RG: Not all of them are my best. They were chosen by the publisher. I’m not keen on all of them. But, um, what sort of response? People, most literary people don’t really like visual art, I think, they’re not too keen. When I go to their houses they have terrible pictures. What sort of responses have I had? Some people like them. But they serve, they’re meant to convey a spirit, you know, they’re not about describing something. I’ve always put in a couple of really realistic drawings done with my right hand – it proves that I can draw. And then I do the other ones which are very naïve, because that’s got – the spirit of those drawings is about naïve looking, about looking with absolute freshness and innocence, not about looking in a fashionable way because this is the way art has gone at the moment. This is my style or something like that. It’s always about a completely naïve way of looking.
LM: In the writing of your poetry you said to me a little while ago that you, you deal with form and that you’re someone who begins with form and then moves towards content. Is that right?
RG: What I said was that I begin with the form or the properties of the poem, you know.
LM: Could you explain a bit more?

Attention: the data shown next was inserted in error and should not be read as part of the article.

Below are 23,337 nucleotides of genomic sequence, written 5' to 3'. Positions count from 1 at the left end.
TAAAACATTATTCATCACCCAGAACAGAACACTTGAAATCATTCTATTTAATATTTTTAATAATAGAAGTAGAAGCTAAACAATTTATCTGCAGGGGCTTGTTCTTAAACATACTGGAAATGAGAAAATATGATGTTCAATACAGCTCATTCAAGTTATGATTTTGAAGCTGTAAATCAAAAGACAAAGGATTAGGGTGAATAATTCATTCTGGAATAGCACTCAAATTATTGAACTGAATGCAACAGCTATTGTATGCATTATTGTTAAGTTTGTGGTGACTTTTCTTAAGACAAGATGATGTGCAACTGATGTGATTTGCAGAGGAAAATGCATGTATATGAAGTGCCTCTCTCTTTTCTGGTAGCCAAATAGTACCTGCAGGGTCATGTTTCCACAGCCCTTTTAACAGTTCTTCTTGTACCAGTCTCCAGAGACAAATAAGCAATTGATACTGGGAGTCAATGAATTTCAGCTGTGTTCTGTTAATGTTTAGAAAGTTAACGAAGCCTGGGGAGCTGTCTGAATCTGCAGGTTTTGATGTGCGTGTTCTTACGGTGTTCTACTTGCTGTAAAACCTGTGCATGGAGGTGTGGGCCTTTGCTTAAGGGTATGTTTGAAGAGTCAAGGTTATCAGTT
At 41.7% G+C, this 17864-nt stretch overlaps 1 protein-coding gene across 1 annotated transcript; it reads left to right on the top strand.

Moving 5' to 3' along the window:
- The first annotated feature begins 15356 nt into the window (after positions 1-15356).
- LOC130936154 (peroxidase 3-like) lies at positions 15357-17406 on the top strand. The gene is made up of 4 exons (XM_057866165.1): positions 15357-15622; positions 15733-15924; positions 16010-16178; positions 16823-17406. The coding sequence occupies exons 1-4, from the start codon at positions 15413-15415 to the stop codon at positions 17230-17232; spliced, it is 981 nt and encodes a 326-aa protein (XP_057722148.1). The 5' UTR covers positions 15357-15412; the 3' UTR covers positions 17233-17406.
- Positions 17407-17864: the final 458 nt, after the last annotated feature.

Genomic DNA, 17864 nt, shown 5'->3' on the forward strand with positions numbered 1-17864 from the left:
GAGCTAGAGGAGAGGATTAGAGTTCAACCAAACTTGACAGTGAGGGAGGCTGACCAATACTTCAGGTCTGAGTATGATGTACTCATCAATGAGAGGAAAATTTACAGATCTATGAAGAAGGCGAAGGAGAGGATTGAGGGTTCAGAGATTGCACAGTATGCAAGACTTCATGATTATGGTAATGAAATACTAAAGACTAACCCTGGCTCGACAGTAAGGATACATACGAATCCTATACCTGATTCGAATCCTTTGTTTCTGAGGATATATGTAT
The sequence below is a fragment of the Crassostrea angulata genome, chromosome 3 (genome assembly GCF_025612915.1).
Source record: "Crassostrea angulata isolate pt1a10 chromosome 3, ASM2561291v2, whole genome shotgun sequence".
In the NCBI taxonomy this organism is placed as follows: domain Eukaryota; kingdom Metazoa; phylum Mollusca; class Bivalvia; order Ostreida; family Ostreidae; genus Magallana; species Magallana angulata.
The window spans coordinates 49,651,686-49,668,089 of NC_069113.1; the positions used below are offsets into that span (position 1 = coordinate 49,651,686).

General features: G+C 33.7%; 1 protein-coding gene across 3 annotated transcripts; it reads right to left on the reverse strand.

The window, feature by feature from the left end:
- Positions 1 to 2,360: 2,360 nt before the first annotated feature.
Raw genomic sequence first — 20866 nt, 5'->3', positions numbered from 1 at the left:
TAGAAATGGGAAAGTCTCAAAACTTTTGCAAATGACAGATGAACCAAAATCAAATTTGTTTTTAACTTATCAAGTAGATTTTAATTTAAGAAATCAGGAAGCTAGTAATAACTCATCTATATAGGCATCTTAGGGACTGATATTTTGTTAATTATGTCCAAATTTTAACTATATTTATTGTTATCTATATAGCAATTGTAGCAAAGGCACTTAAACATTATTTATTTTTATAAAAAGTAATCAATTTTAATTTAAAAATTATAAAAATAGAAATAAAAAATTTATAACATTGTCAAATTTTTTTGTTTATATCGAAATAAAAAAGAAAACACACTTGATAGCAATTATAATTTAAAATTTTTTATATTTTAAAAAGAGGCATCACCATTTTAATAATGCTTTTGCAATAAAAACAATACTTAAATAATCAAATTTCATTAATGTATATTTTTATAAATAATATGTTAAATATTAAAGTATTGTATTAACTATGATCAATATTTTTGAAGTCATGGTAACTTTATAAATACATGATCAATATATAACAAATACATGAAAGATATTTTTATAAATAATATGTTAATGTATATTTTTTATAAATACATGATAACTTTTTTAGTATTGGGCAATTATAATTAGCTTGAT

RG: What I mean by ‘form’ is not just the shape of the poem. I mean the form or properties, the essential properties–the image, and the rhythm, and the texture of the language, you know, the sounds. So a poem to me is never about a real experience. All those poems that sound as if they’re about something that really happened are not about anything that happened – literally about that. All of my poems begin with just an image and I have no idea where they’re going. They’re not about experience literally. You know that poem I just read about my mother [“The Dying Light” (1999)], that’s made up of many imaginary elements as well because, you know, thankfully the ice-man and the birds that are on the walls of death, you see those crying out as if they’re on the walls of death. And all those images–leaning out of a wheelchair like a motorcycle sidecar racer, you know, those images, they’re the things that I like in a poem. They’re the things that surprise me.